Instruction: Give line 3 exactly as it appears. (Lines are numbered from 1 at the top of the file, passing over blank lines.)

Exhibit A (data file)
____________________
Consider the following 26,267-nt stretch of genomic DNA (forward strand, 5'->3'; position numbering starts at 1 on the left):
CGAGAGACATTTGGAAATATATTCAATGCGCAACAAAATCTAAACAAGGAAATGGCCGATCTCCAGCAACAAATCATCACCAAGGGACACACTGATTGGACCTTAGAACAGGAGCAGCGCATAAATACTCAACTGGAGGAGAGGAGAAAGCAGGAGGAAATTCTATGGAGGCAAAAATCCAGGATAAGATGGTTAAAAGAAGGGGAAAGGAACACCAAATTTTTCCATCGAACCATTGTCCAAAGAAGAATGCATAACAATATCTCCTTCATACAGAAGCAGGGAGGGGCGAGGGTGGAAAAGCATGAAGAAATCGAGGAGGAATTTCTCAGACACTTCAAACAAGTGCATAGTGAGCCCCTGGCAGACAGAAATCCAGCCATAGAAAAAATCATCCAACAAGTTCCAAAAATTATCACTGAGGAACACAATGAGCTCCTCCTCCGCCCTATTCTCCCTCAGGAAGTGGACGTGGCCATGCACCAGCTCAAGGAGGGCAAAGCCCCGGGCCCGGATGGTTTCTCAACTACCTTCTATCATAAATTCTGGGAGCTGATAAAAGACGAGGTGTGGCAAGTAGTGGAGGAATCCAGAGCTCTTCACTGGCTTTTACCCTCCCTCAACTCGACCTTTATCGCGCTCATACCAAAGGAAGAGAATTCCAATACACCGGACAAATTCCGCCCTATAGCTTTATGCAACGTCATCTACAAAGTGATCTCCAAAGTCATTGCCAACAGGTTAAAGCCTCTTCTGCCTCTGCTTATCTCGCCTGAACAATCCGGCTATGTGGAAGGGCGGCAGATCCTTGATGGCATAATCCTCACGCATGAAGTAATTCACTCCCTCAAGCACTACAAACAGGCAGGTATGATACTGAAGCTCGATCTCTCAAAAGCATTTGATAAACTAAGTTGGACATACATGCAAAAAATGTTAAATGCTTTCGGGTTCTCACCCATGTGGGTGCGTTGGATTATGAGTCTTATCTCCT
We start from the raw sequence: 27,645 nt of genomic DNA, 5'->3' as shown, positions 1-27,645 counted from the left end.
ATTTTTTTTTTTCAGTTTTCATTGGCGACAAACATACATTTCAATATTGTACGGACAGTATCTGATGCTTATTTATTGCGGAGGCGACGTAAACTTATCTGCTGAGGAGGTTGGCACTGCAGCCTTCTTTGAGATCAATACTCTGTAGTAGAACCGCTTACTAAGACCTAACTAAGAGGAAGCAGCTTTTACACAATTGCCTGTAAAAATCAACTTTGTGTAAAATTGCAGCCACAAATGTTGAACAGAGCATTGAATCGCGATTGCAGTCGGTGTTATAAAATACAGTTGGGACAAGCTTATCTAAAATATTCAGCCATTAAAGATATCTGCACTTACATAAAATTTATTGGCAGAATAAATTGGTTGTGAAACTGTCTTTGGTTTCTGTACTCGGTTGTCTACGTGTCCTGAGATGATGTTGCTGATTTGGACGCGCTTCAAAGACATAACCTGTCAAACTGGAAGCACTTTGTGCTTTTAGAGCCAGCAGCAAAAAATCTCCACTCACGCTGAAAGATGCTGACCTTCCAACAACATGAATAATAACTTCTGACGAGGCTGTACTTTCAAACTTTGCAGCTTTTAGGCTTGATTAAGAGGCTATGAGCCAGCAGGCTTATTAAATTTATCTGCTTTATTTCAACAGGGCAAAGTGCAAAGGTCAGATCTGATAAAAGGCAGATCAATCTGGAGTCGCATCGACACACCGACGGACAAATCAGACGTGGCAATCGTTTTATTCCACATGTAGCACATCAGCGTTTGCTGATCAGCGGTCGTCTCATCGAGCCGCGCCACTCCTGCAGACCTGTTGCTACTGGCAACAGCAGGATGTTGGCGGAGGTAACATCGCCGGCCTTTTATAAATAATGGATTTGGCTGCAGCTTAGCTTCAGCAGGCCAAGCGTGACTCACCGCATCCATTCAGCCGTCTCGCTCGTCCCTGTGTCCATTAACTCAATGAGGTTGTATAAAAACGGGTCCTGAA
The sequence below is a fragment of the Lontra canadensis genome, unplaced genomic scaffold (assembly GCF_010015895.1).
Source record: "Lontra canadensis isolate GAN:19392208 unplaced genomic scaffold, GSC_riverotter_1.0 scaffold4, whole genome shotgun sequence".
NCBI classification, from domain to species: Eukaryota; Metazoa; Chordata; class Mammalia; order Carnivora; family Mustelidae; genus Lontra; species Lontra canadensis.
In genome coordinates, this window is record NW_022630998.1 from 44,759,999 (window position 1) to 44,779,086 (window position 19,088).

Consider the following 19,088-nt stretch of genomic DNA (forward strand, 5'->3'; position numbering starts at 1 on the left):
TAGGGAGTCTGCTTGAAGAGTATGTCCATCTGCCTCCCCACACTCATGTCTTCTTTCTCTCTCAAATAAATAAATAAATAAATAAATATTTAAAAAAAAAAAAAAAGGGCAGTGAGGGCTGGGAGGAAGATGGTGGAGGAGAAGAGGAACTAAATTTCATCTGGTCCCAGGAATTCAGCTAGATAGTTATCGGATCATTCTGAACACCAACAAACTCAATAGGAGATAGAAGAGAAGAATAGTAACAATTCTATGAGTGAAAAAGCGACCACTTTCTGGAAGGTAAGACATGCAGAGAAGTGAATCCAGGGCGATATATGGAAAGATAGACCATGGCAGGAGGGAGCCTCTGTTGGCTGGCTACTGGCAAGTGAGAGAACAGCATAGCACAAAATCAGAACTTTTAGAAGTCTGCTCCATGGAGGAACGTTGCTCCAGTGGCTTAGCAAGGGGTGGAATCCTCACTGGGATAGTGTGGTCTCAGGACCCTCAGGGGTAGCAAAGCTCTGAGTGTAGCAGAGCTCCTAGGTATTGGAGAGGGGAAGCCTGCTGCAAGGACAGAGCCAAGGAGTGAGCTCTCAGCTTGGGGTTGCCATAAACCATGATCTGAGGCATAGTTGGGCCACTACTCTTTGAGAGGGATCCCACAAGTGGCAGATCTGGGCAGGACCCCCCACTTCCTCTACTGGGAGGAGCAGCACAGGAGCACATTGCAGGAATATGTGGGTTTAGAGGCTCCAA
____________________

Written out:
We start from the raw sequence: 27,645 nt of genomic DNA, 5'->3' as shown, positions 1-27,645 counted from the left end.